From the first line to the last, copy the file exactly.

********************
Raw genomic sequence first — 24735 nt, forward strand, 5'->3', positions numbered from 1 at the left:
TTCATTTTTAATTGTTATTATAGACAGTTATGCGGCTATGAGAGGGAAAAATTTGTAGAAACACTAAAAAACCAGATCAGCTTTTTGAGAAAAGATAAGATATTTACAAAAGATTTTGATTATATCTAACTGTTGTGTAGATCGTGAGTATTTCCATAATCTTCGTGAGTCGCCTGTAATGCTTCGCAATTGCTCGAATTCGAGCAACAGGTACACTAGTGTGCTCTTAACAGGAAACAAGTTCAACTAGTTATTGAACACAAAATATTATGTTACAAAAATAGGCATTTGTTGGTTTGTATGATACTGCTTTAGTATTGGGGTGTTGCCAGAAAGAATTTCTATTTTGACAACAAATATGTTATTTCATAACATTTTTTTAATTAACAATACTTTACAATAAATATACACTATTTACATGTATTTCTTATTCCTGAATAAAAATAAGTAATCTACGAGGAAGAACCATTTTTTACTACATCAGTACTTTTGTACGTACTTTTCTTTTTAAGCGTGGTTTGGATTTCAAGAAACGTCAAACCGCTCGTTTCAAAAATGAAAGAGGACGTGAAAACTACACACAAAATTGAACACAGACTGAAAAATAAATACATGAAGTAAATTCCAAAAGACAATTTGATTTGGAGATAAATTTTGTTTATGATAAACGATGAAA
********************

Raw genomic sequence first — 24735 nt, forward strand, 5'->3', positions numbered from 1 at the left:
TTCATTTTTAATTGTTATTATAGACAGTTATGCGGCTATGAGAGGGAAAAATTTGTAGAAACACTAAAAAACCAGATCAGCTTTTTGAGAAAAGATAAGATATTTACAAAAGATTTTGATTATATCTAACTGTTGTGTAGATCGTGAGTATTTCCATAATCTTCGTGAGTCGCCTGTAATGCTTCGCAATTGCTCGAATTCGAGCAACAGGTACACTAGTGTGCTCTTAACAGGAAACAAGTTCAACTAGTTATTGAACACAAAATATTATGTTACAAAAATAGGCATTTGTTGGTTTGTATGATACTGCTTTAGTATTGGGGTGTTGCCAGAAAGAATTTCTATTTTGACAACAAATATGTTATTTCATAACATTTTTTTAATTAACAATACTTTACAATAAATATACACTATTTACATGTATTTCTTATTCCTGAATAAAAATAAGTAATCTACGAGGAAGAACCATTTTTTACTACATCAGTACTTTTGTACGTACTTTTCTTTTTAAGCGTGGTTTGGATTTCAAGAAACGTCAAACCGCTCGTTTCAAAAATGAAAGAGGACGTGAAAACTACACACAAAATTGAACACAGACTGAAAAATAAATACATGAAGTAAATTCCAAAAGACAATTTGATTTGGAGATAAATTTTGTTTATGATAAACGATGAAA